* Retail sales drop 2.8 percent in Oct
* Nov consumer confidence up to 57.9 from 57.6 in October.
* Import prices down 4.7 percent in Oct
(Updates with closing market levels in New York)
By Alister Bull
WASHINGTON, Nov 14 Sales at U.S. retailers
suffered a record decline in October as fears of recession
sapped spending, but part of the drop was due to slumping
gasoline prices which helped buoy consumer confidence.
The Commerce Department said on Friday that retail sales
slumped 2.8 percent in October to a seasonally adjusted $363.7
billion, the largest decline since the department's current
methodology was adopted in 1992, as mounting unemployment hit
A separate Reuters/University of Michigan November survey
of consumers showed that confidence unexpectedly rebounded from
a record October drop as tumbling gas prices offset worries
about the economy.
While lower gas prices were welcome, declines in a broad
number of retail sales categories showed consumers were still
on the defensive.
"What you are seeing now is the turmoil in the credit and
funding markets playing out into the consumer sector," said
Kevin Flanagan, fixed income strategist, global wealth
management at Morgan Stanley in Purchase, New York.
Consumer spending is a crucial driver of U.S. growth and
stocks fell sharply, with the Dow Jones industrial average
.DJI ending 337.94 points, or 3.82 percent lower at
The dollar rose, aided from its role as a safe haven in a
deteriorating global investment climate, while U.S. Treasury
notes advanced in price for the same reason and because a
weaker economy theoretically favors such fixed income assets.
Economists polled by Reuters forecast a 2.0 percent fall in
October retail sales as the escalating financial crisis took a
toll on consumers. Retail sales last month were down 4.1
percent from a year ago.
Sales excluding autos fell a record 2.2 percent in October
versus a forecast of a 1.2 percent decline.
Lower gasoline prices, as crude oil retreated sharply from
a July peak around $147 a barrel, helped depress sales at gas
stations by a record 12.7 percent in October. As a result, a
closely watched core measure of retail sales excluding autos
and gasoline fell 0.5 percent in October.
"Take out cars and gas, it's a drop of half a percent. It's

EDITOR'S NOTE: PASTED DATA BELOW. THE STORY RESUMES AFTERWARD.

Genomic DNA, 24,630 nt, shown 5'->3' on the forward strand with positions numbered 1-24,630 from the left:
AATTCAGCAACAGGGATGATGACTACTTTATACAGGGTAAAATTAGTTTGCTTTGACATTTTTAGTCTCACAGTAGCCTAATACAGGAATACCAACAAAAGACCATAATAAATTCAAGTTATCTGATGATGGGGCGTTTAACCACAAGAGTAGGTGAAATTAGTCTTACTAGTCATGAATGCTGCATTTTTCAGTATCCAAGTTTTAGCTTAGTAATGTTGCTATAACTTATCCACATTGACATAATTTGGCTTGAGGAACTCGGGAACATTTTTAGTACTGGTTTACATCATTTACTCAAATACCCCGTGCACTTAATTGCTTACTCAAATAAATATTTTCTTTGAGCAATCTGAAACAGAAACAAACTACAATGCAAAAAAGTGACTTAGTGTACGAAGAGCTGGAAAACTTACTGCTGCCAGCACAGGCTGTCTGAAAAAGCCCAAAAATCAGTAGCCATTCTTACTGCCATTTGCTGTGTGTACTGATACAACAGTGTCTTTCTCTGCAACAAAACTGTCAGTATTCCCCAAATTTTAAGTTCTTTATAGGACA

not good, but it's not horrific. This could have been worse;
it's encouraging that it wasn't," said David Resler, chief
economist at Nomura Securities in New York.
The sharp drop in gasoline station sales may also have
reflected fewer miles driven by Americans last month.
The Reuters/University of Michigan Surveys of Consumers
said its confidence index edged up to 57.9 in November from
57.6 in October. Despite the rise, sentiment remains at
depressed levels, with the index below the lowest levels hit
during the depths plumbed during the last two recessions.
"Lower gas prices and sizable discounts at retailers helped
to slightly improve consumers' assessments of current economic
conditions, while higher unemployment and a deepening recession
dimmed their expectations for future gains," the Surveys of
Consumers said in the report.
"You might have hoped, say gasoline was way, way down in
price, that might free up money to spend on other stuff. But
that didn't happen, people still spent less on other stuff. So
that's not good," said Nigel Gault, chief U.S. economist at
Global Insight in Lexington, Massachusetts.
Lakshman Achuthan, managing director at the Economic Cycle
Research Institute, a New York-based independent forecasting
group, put it more bluntly: "Not only is no economic recovery
on the horizon, but the economy is falling off a cliff at its
fastest pace in at least six decades.
Individual car makers have reported a collapse in sales
since mid-September after auto-loan terms tightened sharply in
the aftermath of investment bank Lehman Brothers's failure.
The Commerce Department said motor vehicle and parts sales
slide 5.5 percent in October after a 4.8 percent September
fall. October's performance for the category was the weakest
since August 2005, when car sales were off 10.3 percent.
Majority leader Sen. Harry Reid, a Democrat from Nevada,
said he "plans to press forward" with emergency aid to American
automakers and will begin debate on Monday of a $25 billion
bailout. It was not clear if there was sufficient backing from
Republicans to deliver the emergency aid.
General Motors Corp (GM.N), Ford Motor Co (F.N) and
Chrysler LLC [CBS.UL] are furiously lobbying for $25 billion in
immediate bailout money to help them survive the industry's
worst financial crisis.
A report from the Labor Department showed U.S. import
prices posted the largest monthly drop since 1988 in October as
the cost of imported oil slid.
Separate Commerce Department data showed that stocks of
unsold goods at U.S. businesses unexpectedly fell a seasonally
adjusted 0.2 percent in September.
(Additional reporting by Lucia Mutikani in Washington and
Burton Frierson in New York; Editing by Chizu Nomiyama)